Indian cinema should rival Hollywood as its eastern equivalent, says the Go Goa Gone actor
Indian cinema, which is celebrating its centenary year, has a unique identity and should rival Hollywood as its eastern equivalent, says actor-producer Saif Ali Khan who does not believe in any attempts to cross over. “I think we should not try to cross over,” said Saif. “Our eastern identity is fundamentally different from theirs. We should look at taking our movies from India to the Middle East, or to places like Egypt and Spain as the audience there is suited to our movies, I believe. And we should rival Hollywood as an eastern equivalent, if ‘western’ is what they call themselves,” he added.
With over two decades in films and with veteran actor Sharmila Tagore as his mother, Saif does have a fair idea of how and what kind of cinema clicks. And he also enjoys watching a lot of international cinema.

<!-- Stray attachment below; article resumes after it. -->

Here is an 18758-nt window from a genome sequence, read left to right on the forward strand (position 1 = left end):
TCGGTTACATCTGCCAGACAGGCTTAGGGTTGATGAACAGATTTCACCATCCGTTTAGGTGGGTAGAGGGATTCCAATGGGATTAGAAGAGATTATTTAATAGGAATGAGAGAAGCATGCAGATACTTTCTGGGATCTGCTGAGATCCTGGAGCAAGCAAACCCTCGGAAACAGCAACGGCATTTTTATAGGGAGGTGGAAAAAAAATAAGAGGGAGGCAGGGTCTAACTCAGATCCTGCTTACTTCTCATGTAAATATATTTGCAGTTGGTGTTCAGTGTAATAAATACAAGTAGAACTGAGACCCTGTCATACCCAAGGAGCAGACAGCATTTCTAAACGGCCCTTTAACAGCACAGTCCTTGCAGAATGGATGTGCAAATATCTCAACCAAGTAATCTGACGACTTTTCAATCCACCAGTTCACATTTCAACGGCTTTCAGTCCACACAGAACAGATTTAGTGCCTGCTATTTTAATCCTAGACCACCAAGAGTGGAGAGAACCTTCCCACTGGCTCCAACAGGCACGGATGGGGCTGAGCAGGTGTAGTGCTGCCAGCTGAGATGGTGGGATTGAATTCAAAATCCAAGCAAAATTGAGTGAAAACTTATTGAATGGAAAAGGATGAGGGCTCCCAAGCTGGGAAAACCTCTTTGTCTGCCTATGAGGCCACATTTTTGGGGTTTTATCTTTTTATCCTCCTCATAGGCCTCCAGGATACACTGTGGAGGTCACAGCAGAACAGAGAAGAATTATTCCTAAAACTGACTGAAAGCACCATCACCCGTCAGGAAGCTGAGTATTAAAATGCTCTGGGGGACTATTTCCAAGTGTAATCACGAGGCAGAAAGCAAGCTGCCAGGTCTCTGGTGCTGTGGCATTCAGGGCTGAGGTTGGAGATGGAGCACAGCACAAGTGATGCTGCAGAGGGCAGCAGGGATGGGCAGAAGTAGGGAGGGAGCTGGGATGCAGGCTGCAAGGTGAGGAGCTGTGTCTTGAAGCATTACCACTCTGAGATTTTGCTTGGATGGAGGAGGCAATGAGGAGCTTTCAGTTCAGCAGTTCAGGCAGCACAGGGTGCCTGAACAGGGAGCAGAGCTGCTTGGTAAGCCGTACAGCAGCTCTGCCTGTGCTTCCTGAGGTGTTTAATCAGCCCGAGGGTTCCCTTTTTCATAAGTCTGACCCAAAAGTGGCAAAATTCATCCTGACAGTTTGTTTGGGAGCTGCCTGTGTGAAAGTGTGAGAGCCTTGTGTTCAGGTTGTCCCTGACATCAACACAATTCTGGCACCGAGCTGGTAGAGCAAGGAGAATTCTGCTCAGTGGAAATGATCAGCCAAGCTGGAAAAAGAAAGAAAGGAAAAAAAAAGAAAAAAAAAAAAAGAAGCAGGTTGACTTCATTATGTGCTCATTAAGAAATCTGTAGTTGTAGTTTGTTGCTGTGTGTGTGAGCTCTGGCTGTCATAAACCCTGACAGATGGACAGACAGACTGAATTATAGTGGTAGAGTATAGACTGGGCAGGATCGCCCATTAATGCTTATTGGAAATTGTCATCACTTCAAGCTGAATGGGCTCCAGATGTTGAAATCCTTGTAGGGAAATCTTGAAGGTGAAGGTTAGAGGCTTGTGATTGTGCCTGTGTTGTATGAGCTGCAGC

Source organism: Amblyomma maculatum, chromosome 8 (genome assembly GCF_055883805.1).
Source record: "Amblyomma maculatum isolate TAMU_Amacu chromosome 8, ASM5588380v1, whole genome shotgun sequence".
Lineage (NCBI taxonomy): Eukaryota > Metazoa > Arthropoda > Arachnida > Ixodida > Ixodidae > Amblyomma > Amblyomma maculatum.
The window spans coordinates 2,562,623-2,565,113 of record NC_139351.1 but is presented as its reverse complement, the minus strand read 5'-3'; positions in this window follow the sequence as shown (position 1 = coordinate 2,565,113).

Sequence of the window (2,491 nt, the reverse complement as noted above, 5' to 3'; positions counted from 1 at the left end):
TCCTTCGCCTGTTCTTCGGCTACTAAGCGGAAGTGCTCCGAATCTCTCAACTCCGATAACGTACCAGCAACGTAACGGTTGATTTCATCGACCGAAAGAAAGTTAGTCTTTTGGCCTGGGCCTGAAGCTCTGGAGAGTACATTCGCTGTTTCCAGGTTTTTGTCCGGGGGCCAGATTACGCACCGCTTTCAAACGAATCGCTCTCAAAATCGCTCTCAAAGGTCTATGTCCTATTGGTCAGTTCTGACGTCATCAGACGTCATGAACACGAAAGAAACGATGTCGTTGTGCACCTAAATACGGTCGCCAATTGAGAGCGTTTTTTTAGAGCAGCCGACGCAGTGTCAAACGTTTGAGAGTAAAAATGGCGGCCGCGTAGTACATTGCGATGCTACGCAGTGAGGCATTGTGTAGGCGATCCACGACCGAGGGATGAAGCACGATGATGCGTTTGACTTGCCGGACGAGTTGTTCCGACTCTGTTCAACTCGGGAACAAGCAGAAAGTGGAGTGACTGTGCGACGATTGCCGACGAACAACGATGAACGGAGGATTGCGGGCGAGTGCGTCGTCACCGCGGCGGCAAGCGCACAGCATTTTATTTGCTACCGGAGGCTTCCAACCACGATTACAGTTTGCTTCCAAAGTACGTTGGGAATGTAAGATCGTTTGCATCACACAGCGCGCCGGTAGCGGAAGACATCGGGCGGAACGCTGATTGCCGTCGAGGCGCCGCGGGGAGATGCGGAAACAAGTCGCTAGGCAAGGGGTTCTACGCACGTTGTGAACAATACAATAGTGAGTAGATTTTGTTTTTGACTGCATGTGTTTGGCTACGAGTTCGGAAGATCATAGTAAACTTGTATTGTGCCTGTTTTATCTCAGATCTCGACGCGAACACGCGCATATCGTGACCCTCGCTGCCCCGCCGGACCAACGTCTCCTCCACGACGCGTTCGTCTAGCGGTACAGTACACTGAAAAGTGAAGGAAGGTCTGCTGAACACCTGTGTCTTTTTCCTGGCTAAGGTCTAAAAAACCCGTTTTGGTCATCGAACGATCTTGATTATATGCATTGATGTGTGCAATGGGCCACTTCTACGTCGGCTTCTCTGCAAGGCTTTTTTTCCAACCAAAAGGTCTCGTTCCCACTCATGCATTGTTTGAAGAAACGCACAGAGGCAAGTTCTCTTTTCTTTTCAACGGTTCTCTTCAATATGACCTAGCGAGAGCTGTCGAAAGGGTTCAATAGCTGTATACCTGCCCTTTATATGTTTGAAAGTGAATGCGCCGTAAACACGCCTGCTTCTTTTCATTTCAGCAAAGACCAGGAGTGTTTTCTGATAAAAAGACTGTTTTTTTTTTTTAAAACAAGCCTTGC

The 42-year-old actor, who completed his studies in England, believes Iran and Iraq make some “great cinema”. “But I’m not too sure if they have the kind of budgets we have. We just need to pay more thought and attention to detail in what we do and build on our individual identity. We’re doing pretty well, and getting there slowly,” Saif said.
He admits the Indian viewer isn’t too easy to please. “We don’t really have a like-minded audience here. It’s difficult… and despite being so populous, we have very few writers and directors. But I see a lot of young people getting into it, and I hope it (the change) will happen. It has to happen! We will get there, I am sure,” he said.
Indian cinema is in a transition phase – backed by experimental genres, scripts and screenplays formulated by fresh filmmakers and writers – but Saif makes no bones about the fact that “action and romance” are two of the most favoured forms of filmed entertainment.
Life is also about “niche pursuits”, he said, pointing out to his latest production Go Goa Gone, a ‘zomcom’ or zombie comedy, a genre less heard of in Indian cinema. Saif, who plays a zombie killer in the movie, guarantees it is a “more mainstream film than you’ll imagine”.